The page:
Do you feel unwell with early breast cancer?

Breast cancer usually doesn't cause symptoms in the early stages. Constantly feeling sick with nausea or fatigue may be a sign that the cancer has spread. If you experience persistent nausea, fatigue, loss of appetite, or unexplained weight loss, talk to your doctor. Secondary breast cancer occurs when the cancer has spread from the breast and went to another part of the body.

The type that is most suitable for you will depend on many factors, including the treatment you have received, any ongoing treatments, and the size of your breasts. This also applies to new symptoms if you've already been diagnosed with secondary breast cancer, as it may be a sign that the cancer is progressing. Receiving a diagnosis of breast cancer can affect your daily life in many ways, depending on the stage you are in and the treatment you receive. Women who have already had a mastectomy to remove both breasts will not be offered these medications because their risk of developing breast cancer is very small.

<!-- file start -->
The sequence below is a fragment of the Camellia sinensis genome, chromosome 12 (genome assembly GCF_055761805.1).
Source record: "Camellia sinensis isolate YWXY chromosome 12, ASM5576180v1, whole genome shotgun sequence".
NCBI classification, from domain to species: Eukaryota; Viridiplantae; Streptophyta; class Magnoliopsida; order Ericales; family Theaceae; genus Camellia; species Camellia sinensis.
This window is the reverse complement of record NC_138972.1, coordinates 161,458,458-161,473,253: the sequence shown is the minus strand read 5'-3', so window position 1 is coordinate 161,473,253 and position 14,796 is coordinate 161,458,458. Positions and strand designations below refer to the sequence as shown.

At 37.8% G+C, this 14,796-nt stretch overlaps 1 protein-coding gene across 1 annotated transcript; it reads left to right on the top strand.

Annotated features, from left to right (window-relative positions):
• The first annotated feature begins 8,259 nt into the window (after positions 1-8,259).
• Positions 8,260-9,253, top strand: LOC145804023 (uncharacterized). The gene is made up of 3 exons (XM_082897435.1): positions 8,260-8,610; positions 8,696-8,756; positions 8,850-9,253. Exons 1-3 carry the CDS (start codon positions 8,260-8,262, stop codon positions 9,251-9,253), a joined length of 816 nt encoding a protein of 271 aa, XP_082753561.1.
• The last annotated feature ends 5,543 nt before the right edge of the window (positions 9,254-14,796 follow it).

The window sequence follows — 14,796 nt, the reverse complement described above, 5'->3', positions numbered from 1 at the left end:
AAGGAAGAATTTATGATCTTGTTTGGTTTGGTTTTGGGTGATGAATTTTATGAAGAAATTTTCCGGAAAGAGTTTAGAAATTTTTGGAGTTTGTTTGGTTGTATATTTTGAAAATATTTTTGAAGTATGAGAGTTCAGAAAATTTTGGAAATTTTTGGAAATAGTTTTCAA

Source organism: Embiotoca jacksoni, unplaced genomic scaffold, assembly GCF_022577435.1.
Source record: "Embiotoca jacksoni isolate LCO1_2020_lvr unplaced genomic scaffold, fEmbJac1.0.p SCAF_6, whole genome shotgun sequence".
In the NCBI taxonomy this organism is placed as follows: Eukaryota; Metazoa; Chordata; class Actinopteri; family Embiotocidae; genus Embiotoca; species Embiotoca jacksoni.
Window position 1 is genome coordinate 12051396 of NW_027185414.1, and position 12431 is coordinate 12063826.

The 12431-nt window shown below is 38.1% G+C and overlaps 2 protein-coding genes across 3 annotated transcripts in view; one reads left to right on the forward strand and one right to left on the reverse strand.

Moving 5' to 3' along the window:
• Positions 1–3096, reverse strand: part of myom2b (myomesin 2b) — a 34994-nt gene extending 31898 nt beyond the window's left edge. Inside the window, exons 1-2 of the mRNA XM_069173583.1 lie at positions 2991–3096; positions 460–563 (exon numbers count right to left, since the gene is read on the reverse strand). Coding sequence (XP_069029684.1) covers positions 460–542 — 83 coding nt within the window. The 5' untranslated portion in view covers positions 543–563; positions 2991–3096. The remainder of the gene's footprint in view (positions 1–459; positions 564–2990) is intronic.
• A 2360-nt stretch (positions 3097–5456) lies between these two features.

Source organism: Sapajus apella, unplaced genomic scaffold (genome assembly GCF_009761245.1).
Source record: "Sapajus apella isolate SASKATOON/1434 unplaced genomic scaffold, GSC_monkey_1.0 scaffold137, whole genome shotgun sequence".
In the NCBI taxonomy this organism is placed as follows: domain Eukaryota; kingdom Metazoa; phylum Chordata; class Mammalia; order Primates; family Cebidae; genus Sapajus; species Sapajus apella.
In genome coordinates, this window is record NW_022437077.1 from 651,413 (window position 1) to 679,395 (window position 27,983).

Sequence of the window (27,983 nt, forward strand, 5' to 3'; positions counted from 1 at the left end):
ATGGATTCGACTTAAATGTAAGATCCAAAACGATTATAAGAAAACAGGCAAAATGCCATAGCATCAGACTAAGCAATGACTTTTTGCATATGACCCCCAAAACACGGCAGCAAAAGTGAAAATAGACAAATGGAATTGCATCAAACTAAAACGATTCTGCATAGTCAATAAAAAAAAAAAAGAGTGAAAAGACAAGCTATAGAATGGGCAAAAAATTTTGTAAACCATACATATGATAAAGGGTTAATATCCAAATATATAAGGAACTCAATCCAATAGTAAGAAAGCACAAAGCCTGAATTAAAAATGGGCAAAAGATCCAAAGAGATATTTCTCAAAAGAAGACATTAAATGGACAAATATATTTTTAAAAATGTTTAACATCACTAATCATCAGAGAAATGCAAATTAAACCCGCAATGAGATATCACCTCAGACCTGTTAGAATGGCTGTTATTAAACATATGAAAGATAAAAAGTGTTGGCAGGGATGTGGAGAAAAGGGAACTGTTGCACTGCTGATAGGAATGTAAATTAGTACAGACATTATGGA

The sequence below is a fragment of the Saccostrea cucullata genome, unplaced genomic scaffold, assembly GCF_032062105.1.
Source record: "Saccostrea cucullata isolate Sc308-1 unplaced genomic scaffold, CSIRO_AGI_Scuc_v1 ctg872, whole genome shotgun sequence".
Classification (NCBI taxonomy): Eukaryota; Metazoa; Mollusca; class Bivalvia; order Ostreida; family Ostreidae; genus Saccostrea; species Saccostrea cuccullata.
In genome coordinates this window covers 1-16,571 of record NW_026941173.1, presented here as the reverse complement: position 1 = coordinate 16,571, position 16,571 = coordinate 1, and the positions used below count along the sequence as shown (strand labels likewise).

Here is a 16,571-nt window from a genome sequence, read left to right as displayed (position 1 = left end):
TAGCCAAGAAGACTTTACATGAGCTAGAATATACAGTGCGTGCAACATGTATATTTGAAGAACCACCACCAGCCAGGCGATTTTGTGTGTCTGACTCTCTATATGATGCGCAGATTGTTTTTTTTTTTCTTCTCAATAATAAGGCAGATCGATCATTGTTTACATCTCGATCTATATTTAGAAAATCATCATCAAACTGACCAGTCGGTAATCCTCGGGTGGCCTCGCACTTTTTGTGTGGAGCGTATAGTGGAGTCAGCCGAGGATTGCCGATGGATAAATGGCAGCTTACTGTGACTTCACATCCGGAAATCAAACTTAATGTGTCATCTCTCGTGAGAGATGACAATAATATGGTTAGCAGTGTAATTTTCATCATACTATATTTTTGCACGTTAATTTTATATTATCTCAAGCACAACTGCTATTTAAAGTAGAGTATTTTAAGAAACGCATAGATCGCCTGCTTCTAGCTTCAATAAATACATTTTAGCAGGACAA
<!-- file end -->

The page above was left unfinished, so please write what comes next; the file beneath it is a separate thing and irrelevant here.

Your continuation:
One of the first places where breast cancer can spread is the lymph nodes under the arm, on the same side as breast cancer. If you have had breast cancer at an early stage, your health care team will agree on a care plan with you after treatment is finished. Some people find it helpful to talk to other people who have breast cancer, either in a local support group or in an online chat room. Much progress has been made in the treatment of breast cancer, and more women are now living longer and having fewer side effects from treatment.

The most common form of breast cancer is invasive ductal breast cancer, which develops in cells that line the breast ducts. The Breast Surgery Association has published a coronavirus guide for people with breast cancer (PDF, 455 KB). It's important to talk to your breast cancer nurse about any complementary therapy you want to use, to make sure it doesn't interfere with conventional treatment. The tests you'll have at the breast clinic depend on your current symptoms, your age, and the results of the initial exam they'll do when you arrive.

A benign breast lump doesn't mean you have breast cancer, but certain types of lumps may slightly increase your risk of developing it. In a small proportion of women, breast cancer is discovered after it has spread to other parts of the body (metastasis). Women with dense breast tissue may have a higher risk of developing breast cancer because there are more cells that can become cancerous.

Tonya Sharrai
Tonya Sharrai

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